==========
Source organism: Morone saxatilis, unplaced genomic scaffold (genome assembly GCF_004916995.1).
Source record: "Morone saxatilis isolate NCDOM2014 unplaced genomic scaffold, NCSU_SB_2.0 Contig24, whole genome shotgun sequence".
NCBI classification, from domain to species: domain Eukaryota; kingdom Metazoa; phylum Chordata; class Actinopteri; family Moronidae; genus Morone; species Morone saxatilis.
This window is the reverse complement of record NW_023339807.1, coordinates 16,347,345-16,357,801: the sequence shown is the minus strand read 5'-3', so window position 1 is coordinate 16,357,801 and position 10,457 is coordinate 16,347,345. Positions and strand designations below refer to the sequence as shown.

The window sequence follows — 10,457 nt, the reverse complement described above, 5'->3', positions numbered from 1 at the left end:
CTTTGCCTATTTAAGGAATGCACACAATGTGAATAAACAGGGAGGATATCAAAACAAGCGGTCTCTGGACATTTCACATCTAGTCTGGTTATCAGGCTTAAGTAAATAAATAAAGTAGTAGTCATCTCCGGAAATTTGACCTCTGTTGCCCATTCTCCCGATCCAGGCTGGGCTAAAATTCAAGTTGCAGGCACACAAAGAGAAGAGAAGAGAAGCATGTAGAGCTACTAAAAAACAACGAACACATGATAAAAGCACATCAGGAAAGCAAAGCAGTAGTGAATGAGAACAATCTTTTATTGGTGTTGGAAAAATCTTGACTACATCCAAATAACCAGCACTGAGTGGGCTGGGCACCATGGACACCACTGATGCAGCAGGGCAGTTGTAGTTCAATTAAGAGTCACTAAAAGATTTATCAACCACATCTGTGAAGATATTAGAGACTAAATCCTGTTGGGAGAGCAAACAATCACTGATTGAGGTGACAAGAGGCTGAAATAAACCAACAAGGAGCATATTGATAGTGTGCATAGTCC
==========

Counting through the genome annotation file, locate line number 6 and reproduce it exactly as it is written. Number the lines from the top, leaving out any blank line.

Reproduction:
CTTTGCCTATTTAAGGAATGCACACAATGTGAATAAACAGGGAGGATATCAAAACAAGCGGTCTCTGGACATTTCACATCTAGTCTGGTTATCAGGCTTAAGTAAATAAATAAAGTAGTAGTCATCTCCGGAAATTTGACCTCTGTTGCCCATTCTCCCGATCCAGGCTGGGCTAAAATTCAAGTTGCAGGCACACAAAGAGAAGAGAAGAGAAGCATGTAGAGCTACTAAAAAACAACGAACACATGATAAAAGCACATCAGGAAAGCAAAGCAGTAGTGAATGAGAACAATCTTTTATTGGTGTTGGAAAAATCTTGACTACATCCAAATAACCAGCACTGAGTGGGCTGGGCACCATGGACACCACTGATGCAGCAGGGCAGTTGTAGTTCAATTAAGAGTCACTAAAAGATTTATCAACCACATCTGTGAAGATATTAGAGACTAAATCCTGTTGGGAGAGCAAACAATCACTGATTGAGGTGACAAGAGGCTGAAATAAACCAACAAGGAGCATATTGATAGTGTGCATAGTCC